Besides produce, what else can I buy at a winter farmers’ market?

Winter is the time for CT Grown products with year-round availability to shine at farmers’ markets. Our dairy farms stay busy over the winter, producing milk, cheese, cream, yogurt, and ice cream. Animal products like meats, eggs, fish, and shellfish are also available.

While we don’t often think of meats as having seasons like fruits and vegetables, you may notice expanded availability as producers work to ensure that specialities such as beef, pork, and lamb roasts, along with turkey, goose, and duck breast are ready for your holiday meals. This is also a great time of year to stock up on meat products for hearty soups, stews, and chili to feed a crowd and keep you warm. 

Farmers who prepare for winter markets in advance will set aside some of their harvest for pickling or preserving, creating products like relishes, salsa, jams, and jellies. Other value-added products brought to market in the winter include honey, cider, maple products, beer, wine, and spirits.

You’ll see an increased focus on prepared foods at winter farmers’ markets with vendors selling baked goods and ready-to-eat soups and meals. You can also find handmade artisan items like soaps, candles, wood products, and clothing made from locally raised sheep and alpaca.

How do winter farmers’ markets support Connecticut farmers?

Farm revenue is often cyclical, with many farmers collecting the bulk of their income during harvest season. By selling products at winter markets, farmers can maintain cash flow during slower periods.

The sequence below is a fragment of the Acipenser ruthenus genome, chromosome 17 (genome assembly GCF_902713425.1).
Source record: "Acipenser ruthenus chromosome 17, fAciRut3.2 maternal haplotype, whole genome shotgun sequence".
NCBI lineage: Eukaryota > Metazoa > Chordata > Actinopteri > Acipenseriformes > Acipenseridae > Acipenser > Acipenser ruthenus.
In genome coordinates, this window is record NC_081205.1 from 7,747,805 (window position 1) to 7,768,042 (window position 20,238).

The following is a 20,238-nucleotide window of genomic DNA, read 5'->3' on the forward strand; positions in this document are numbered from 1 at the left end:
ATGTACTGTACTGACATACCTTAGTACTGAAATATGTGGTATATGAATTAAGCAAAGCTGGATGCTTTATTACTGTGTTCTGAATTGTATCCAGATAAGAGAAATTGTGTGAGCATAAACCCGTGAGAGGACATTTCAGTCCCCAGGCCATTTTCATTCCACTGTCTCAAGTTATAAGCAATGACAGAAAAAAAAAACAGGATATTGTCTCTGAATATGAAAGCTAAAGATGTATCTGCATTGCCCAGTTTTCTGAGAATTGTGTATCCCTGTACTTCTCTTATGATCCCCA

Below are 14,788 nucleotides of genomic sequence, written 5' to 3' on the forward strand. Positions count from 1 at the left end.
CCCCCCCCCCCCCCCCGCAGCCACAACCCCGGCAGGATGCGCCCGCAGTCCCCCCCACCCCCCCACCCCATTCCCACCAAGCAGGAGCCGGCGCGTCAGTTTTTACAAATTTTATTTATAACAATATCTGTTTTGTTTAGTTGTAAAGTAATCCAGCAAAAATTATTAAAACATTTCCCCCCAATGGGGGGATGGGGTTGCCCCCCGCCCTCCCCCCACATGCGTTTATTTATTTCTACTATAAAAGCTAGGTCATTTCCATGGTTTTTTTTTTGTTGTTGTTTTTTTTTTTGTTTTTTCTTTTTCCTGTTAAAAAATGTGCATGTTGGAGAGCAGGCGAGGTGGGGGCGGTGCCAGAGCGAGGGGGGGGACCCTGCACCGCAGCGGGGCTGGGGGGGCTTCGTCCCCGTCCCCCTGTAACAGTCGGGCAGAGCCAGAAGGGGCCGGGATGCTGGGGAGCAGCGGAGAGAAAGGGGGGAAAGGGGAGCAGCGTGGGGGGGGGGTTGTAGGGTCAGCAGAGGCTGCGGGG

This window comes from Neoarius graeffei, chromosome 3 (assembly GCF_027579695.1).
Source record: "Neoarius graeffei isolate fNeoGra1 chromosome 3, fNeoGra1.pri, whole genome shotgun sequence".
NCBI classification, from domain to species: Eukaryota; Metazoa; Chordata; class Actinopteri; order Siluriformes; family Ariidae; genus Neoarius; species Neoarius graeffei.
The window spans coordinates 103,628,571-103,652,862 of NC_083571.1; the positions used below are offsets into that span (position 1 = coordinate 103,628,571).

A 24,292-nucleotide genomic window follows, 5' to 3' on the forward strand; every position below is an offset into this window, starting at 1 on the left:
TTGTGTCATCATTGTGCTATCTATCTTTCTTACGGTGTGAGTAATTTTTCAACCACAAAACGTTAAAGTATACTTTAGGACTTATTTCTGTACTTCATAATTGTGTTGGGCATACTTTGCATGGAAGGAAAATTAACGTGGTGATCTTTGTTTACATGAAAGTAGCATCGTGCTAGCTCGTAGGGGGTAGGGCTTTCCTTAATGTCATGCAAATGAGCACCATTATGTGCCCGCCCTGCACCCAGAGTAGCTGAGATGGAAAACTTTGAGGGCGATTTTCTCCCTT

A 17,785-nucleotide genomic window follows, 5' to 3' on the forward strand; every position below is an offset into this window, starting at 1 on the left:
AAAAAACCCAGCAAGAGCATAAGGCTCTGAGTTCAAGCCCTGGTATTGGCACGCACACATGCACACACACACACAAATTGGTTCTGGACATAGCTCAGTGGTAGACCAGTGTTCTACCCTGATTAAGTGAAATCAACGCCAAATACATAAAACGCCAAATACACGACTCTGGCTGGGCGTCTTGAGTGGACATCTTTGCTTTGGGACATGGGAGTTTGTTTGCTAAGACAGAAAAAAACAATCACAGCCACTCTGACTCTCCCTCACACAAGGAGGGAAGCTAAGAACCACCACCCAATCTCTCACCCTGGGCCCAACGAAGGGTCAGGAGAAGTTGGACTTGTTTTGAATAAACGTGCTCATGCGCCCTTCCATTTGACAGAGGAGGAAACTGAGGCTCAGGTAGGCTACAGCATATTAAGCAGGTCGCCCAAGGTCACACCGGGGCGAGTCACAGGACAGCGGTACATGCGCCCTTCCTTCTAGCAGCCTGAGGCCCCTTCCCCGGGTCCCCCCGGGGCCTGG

Winter markets help prevent food waste and lost income due to bruised or unsold fruits and vegetables. Instead of throwing this produce out, farmers can use it for preserves, sauces, and other value-added products to be sold later in the year.

Some farmers use the winter to take a breather from the busy season, which naturally means that winter markets are smaller than summer markets. Farmers who want to stay busy during the season can use winter markets to maintain a connection with their customers, enjoying face-to-face interactions throughout the year.

Can I use food benefits at a winter farmers’ market?

Benefits under the Farmers’ Market Nutrition Program (FMNP) expire on Nov. 30, but many winter markets accept Supplemental Nutrition Assistance Program (SNAP) benefits. 

Under recently announced changes, SNAP benefits will go farther to help enrollees purchase local food options. The update to the program increased the number of eligible enrollees and boosted current enrollees’ benefits by 12 percent. Monthly benefits vary based on household size and income, but the change increased single recipients’ benefits by $31 a month and maximum benefits by $104 a month. 

Enrollees can visit winter markets during the chillier months to maintain access to fresh produce and other CT Grown products. Some markets will also double benefits for certain products, usually fruit and vegetables.

Where can I find a winter farmers’ market in Connecticut?

Winter markets are sometimes held as one-day occasions to support holiday bazaars or other events, but usually take place weekly or biweekly. Just like their summer counterparts, they can be accompanied by live music, cooking demonstrations, educational workshops, and other entertainment.